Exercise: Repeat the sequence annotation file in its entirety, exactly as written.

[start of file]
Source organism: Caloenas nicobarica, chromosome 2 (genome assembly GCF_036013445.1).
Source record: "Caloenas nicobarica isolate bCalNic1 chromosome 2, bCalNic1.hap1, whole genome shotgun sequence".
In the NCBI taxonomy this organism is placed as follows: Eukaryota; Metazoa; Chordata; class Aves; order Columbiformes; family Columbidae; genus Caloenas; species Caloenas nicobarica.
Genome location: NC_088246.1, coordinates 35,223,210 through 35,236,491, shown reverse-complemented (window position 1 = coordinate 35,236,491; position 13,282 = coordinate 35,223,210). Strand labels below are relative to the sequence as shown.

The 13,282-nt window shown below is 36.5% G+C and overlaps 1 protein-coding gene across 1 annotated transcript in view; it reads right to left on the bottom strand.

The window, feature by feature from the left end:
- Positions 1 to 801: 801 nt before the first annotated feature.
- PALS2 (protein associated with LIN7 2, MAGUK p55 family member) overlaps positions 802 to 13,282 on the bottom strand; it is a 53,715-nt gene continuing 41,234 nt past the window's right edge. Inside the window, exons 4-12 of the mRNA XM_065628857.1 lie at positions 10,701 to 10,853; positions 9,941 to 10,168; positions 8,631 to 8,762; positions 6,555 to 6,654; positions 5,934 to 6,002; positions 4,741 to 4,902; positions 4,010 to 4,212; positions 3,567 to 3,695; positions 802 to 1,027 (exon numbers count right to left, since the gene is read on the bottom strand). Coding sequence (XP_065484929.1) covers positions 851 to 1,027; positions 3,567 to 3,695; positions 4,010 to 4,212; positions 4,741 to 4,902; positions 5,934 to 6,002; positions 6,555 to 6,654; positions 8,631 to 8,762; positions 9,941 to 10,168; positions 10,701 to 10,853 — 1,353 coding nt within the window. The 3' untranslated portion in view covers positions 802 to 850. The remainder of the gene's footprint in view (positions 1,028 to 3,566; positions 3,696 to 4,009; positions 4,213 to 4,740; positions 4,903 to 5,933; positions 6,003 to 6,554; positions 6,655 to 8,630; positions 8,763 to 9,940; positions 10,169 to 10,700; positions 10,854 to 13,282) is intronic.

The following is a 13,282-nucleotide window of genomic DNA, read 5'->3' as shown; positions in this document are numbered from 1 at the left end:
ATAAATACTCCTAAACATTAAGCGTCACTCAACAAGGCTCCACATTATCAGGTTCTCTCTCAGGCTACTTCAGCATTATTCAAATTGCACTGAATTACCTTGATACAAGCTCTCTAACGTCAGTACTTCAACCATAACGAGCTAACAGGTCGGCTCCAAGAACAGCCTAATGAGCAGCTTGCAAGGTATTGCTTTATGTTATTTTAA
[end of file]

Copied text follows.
Source organism: Caloenas nicobarica, chromosome 2 (genome assembly GCF_036013445.1).
Source record: "Caloenas nicobarica isolate bCalNic1 chromosome 2, bCalNic1.hap1, whole genome shotgun sequence".
In the NCBI taxonomy this organism is placed as follows: Eukaryota; Metazoa; Chordata; class Aves; order Columbiformes; family Columbidae; genus Caloenas; species Caloenas nicobarica.
Genome location: NC_088246.1, coordinates 35,223,210 through 35,236,491, shown reverse-complemented (window position 1 = coordinate 35,236,491; position 13,282 = coordinate 35,223,210). Strand labels below are relative to the sequence as shown.

The 13,282-nt window shown below is 36.5% G+C and overlaps 1 protein-coding gene across 1 annotated transcript in view; it reads right to left on the bottom strand.

The window, feature by feature from the left end:
- Positions 1 to 801: 801 nt before the first annotated feature.
- PALS2 (protein associated with LIN7 2, MAGUK p55 family member) overlaps positions 802 to 13,282 on the bottom strand; it is a 53,715-nt gene continuing 41,234 nt past the window's right edge. Inside the window, exons 4-12 of the mRNA XM_065628857.1 lie at positions 10,701 to 10,853; positions 9,941 to 10,168; positions 8,631 to 8,762; positions 6,555 to 6,654; positions 5,934 to 6,002; positions 4,741 to 4,902; positions 4,010 to 4,212; positions 3,567 to 3,695; positions 802 to 1,027 (exon numbers count right to left, since the gene is read on the bottom strand). Coding sequence (XP_065484929.1) covers positions 851 to 1,027; positions 3,567 to 3,695; positions 4,010 to 4,212; positions 4,741 to 4,902; positions 5,934 to 6,002; positions 6,555 to 6,654; positions 8,631 to 8,762; positions 9,941 to 10,168; positions 10,701 to 10,853 — 1,353 coding nt within the window. The 3' untranslated portion in view covers positions 802 to 850. The remainder of the gene's footprint in view (positions 1,028 to 3,566; positions 3,696 to 4,009; positions 4,213 to 4,740; positions 4,903 to 5,933; positions 6,003 to 6,554; positions 6,655 to 8,630; positions 8,763 to 9,940; positions 10,169 to 10,700; positions 10,854 to 13,282) is intronic.

The following is a 13,282-nucleotide window of genomic DNA, read 5'->3' as shown; positions in this document are numbered from 1 at the left end:
ATAAATACTCCTAAACATTAAGCGTCACTCAACAAGGCTCCACATTATCAGGTTCTCTCTCAGGCTACTTCAGCATTATTCAAATTGCACTGAATTACCTTGATACAAGCTCTCTAACGTCAGTACTTCAACCATAACGAGCTAACAGGTCGGCTCCAAGAACAGCCTAATGAGCAGCTTGCAAGGTATTGCTTTATGTTATTTTAA